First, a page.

The restored Kenya National Library’s welcome desk is ornamented with relief sculptures of drums, emphasizing the building’s central motif and the significance of drums in African culture.

The library’s unique features include a 300-seat children’s theatre. It has a 50-seat senior citizen section, and four auditoriums with 1,200 people. It’s one of the African Libraries that has a design that has room to exhibit the work of local authors and artists.

Additionally, the new building has a section for disabled patrons. You will find books and other materials available in various formats, including Braille, audiobooks, and large print.

Additionally, the Sanaa Centre, a 500-seat gallery, is open for local artists to exhibit their work.

Kenya National Library. Photo/ Contemporary Engineering

Balme Library, Ghana

The University of Ghana’s Balme Library is one of the best African Libraries for research. It houses about 100,000 volumes, 500 microfilms, various electronic titles, and rare manuscripts.

This includes Arabic books and a sizable African collection of books and primary source materials from countries throughout the continent.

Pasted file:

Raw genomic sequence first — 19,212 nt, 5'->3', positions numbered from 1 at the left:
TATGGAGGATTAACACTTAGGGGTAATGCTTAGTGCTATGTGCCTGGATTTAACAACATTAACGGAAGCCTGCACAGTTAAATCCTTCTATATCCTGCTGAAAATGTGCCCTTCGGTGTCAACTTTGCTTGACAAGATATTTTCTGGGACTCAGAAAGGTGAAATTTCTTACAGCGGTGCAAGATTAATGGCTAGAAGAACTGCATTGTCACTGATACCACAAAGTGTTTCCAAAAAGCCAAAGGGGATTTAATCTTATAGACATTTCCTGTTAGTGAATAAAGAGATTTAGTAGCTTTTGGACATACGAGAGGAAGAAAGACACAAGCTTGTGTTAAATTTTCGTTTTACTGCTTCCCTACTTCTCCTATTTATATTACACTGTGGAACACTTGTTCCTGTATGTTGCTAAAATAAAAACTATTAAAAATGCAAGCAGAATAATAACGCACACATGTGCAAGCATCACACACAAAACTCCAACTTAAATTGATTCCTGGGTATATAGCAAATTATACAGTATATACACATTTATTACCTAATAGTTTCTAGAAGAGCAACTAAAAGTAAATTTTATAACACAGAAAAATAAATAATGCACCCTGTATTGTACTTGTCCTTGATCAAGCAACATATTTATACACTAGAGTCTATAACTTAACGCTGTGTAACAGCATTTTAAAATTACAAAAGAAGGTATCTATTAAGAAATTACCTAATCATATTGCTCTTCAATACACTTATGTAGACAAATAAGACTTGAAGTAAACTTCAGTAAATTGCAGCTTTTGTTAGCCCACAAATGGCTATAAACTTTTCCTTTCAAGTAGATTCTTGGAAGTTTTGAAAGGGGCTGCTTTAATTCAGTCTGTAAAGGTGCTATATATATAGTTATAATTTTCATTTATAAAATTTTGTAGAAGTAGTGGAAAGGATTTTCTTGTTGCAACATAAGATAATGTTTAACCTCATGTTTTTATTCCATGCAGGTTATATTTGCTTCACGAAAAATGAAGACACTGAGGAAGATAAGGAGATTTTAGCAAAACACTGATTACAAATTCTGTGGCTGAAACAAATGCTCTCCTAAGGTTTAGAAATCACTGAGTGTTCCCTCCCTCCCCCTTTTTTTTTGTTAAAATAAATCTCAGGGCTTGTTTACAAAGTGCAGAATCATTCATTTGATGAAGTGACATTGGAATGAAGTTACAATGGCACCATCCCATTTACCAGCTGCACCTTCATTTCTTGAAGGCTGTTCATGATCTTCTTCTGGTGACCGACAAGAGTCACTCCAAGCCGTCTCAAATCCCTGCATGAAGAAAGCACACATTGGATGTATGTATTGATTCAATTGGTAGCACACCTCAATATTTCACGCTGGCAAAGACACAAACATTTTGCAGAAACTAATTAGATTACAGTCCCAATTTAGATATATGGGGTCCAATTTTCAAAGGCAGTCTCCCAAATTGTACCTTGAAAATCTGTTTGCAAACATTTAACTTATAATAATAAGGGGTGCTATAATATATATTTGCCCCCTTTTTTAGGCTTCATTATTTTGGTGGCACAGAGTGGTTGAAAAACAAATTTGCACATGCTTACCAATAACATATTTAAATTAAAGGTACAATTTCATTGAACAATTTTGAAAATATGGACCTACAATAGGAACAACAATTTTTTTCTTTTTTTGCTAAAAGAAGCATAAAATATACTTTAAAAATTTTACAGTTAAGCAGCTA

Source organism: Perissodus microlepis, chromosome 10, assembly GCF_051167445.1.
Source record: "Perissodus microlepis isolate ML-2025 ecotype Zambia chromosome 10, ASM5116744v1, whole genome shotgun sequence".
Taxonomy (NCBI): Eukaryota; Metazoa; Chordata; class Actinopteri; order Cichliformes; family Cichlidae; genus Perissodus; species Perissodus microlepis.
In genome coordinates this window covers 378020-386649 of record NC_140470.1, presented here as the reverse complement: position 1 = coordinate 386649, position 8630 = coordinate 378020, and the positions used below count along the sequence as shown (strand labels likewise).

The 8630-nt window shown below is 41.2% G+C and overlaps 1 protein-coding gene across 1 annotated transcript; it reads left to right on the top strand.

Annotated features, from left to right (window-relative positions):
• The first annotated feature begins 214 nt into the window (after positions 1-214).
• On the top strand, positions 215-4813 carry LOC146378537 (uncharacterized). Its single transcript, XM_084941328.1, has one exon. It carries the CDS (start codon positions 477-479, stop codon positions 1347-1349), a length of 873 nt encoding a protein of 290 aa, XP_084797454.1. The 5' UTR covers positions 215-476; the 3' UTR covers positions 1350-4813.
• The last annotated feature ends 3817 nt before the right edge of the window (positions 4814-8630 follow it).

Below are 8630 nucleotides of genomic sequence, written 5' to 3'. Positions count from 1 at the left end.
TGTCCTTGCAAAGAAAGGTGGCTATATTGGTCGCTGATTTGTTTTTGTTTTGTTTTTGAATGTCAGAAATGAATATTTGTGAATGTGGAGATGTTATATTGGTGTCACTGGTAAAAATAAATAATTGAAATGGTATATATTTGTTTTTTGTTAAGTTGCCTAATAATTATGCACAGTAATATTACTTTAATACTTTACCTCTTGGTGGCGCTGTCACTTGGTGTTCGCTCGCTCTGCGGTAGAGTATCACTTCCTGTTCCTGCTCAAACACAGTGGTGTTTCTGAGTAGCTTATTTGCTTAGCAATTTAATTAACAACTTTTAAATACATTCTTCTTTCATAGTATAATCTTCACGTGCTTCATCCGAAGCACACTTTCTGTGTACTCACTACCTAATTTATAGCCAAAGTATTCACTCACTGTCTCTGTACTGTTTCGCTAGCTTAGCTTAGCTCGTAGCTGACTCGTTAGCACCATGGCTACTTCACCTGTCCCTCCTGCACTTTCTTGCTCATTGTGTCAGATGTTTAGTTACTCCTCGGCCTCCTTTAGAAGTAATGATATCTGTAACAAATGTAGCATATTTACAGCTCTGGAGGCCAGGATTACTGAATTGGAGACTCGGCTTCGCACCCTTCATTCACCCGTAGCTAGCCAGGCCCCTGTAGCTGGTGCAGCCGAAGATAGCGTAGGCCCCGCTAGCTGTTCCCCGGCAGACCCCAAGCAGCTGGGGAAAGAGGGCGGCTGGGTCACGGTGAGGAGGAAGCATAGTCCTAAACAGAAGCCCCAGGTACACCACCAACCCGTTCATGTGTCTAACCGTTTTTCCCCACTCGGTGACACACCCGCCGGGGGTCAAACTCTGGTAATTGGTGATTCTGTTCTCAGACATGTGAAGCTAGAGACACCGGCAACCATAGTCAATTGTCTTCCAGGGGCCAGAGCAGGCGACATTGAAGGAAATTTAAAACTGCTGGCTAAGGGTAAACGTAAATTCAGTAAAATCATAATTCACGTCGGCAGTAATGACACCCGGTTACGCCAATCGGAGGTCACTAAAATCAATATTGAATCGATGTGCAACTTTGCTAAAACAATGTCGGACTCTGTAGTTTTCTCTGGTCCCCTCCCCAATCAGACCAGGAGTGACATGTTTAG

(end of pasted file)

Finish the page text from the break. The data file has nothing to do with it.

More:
Al-Qarawiyyin Library, Morroco

The world’s oldest library reopened in 2016 following major renovations. The library, created in 859 in Fez, Morocco, houses historical writings dating over 12 centuries.

The public will be able to explore a complex containing a reading room, book stacks, a conference room, a manuscript restoration laboratory, a rare book collection and new administrative offices, and a café. Can you imagine one of the most ancient African Libraries?

Misr University for Science and Technology Library, Egypt

This one is one of tnhe unique African Libraries—the pyramid-shaped skylights in this building transport student studying technology and science to ancient Egypt. But the designs also allow enough natural light without excessively raising the temperature.

The library’s collection, like its architecture, combines ancient Egyptian writings with science, cultural, and leisure readings. Additionally, the library has a museum with replicas of some of the country’s most famous monuments.

National Library of South Africa